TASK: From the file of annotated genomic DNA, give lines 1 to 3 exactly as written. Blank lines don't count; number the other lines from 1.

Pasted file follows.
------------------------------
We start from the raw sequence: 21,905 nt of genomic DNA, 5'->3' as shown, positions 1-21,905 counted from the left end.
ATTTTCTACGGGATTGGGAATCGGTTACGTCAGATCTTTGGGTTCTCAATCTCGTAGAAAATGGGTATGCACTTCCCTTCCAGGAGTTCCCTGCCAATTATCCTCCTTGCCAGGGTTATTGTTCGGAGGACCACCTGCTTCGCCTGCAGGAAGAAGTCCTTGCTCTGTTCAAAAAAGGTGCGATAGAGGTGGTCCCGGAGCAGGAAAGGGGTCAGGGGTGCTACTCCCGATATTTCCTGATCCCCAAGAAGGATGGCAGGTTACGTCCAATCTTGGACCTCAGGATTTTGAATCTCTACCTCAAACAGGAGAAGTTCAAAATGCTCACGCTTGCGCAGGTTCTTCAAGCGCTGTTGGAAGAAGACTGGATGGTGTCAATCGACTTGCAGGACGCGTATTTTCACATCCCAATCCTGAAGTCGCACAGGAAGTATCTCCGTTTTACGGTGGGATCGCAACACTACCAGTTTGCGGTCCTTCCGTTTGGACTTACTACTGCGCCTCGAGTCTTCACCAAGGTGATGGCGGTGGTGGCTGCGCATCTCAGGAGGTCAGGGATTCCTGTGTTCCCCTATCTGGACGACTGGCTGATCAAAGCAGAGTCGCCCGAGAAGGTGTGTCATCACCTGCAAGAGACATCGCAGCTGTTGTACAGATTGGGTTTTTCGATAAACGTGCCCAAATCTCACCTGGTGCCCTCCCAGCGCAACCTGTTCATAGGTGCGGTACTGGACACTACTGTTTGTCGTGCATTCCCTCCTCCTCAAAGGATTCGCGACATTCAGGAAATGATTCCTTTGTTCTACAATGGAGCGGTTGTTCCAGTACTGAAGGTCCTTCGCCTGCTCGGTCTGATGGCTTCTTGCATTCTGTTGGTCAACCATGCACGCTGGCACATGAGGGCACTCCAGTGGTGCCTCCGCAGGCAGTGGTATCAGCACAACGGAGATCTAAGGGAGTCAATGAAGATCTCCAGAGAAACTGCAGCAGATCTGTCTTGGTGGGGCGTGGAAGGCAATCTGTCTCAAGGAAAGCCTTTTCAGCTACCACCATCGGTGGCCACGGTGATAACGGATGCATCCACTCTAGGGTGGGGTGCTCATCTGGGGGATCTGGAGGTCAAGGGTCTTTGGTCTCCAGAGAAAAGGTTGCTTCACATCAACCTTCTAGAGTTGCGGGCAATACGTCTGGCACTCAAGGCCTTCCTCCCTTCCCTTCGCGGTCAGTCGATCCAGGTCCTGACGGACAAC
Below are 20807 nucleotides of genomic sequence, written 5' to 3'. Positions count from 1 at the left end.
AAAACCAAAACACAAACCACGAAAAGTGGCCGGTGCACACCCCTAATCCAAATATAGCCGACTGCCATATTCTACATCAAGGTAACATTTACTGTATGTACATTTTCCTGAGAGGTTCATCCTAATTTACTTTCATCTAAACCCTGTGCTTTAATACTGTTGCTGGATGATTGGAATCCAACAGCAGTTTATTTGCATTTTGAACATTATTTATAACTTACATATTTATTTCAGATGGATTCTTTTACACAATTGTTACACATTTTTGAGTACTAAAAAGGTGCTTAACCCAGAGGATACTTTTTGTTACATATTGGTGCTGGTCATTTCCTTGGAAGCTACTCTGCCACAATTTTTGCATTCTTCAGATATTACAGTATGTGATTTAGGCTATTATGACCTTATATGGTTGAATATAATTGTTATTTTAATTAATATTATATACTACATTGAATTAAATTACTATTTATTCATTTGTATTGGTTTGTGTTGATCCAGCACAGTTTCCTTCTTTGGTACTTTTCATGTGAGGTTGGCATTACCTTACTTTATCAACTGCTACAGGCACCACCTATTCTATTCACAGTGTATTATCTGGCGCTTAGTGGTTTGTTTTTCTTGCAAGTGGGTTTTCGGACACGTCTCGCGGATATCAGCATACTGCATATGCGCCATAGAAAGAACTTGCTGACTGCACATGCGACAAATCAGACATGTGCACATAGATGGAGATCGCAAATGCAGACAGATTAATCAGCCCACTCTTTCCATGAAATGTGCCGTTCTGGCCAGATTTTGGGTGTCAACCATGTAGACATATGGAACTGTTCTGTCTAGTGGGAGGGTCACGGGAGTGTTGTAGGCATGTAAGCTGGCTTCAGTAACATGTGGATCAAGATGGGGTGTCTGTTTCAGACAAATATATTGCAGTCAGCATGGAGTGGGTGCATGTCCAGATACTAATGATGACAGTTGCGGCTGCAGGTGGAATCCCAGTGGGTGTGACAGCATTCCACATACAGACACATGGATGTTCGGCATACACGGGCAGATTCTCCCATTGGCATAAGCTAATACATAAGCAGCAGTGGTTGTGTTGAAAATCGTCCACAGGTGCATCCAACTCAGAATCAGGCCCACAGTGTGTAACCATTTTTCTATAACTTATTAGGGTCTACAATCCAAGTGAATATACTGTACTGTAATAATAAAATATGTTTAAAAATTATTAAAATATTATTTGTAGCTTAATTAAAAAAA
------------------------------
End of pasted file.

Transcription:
We start from the raw sequence: 21,905 nt of genomic DNA, 5'->3' as shown, positions 1-21,905 counted from the left end.
ATTTTCTACGGGATTGGGAATCGGTTACGTCAGATCTTTGGGTTCTCAATCTCGTAGAAAATGGGTATGCACTTCCCTTCCAGGAGTTCCCTGCCAATTATCCTCCTTGCCAGGGTTATTGTTCGGAGGACCACCTGCTTCGCCTGCAGGAAGAAGTCCTTGCTCTGTTCAAAAAAGGTGCGATAGAGGTGGTCCCGGAGCAGGAAAGGGGTCAGGGGTGCTACTCCCGATATTTCCTGATCCCCAAGAAGGATGGCAGGTTACGTCCAATCTTGGACCTCAGGATTTTGAATCTCTACCTCAAACAGGAGAAGTTCAAAATGCTCACGCTTGCGCAGGTTCTTCAAGCGCTGTTGGAAGAAGACTGGATGGTGTCAATCGACTTGCAGGACGCGTATTTTCACATCCCAATCCTGAAGTCGCACAGGAAGTATCTCCGTTTTACGGTGGGATCGCAACACTACCAGTTTGCGGTCCTTCCGTTTGGACTTACTACTGCGCCTCGAGTCTTCACCAAGGTGATGGCGGTGGTGGCTGCGCATCTCAGGAGGTCAGGGATTCCTGTGTTCCCCTATCTGGACGACTGGCTGATCAAAGCAGAGTCGCCCGAGAAGGTGTGTCATCACCTGCAAGAGACATCGCAGCTGTTGTACAGATTGGGTTTTTCGATAAACGTGCCCAAATCTCACCTGGTGCCCTCCCAGCGCAACCTGTTCATAGGTGCGGTACTGGACACTACTGTTTGTCGTGCATTCCCTCCTCCTCAAAGGATTCGCGACATTCAGGAAATGATTCCTTTGTTCTACAATGGAGCGGTTGTTCCAGTACTGAAGGTCCTTCGCCTGCTCGGTCTGATGGCTTCTTGCATTCTGTTGGTCAACCATGCACGCTGGCACATGAGGGCACTCCAGTGGTGCCTCCGCAGGCAGTGGTATCAGCACAACGGAGATCTAAGGGAGTCAATGAAGATCTCCAGAGAAACTGCAGCAGATCTGTCTTGGTGGGGCGTGGAAGGCAATCTGTCTCAAGGAAAGCCTTTTCAGCTACCACCATCGGTGGCCACGGTGATAACGGATGCATCCACTCTAGGGTGGGGTGCTCATCTGGGGGATCTGGAGGTCAAGGGTCTTTGGTCTCCAGAGAAAAGGTTGCTTCACATCAACCTTCTAGAGTTGCGGGCAATACGTCTGGCACTCAAGGCCTTCCTCCCTTCCCTTCGCGGTCAGTCGATCCAGGTCCTGACGGACAAC
Below are 20807 nucleotides of genomic sequence, written 5' to 3'. Positions count from 1 at the left end.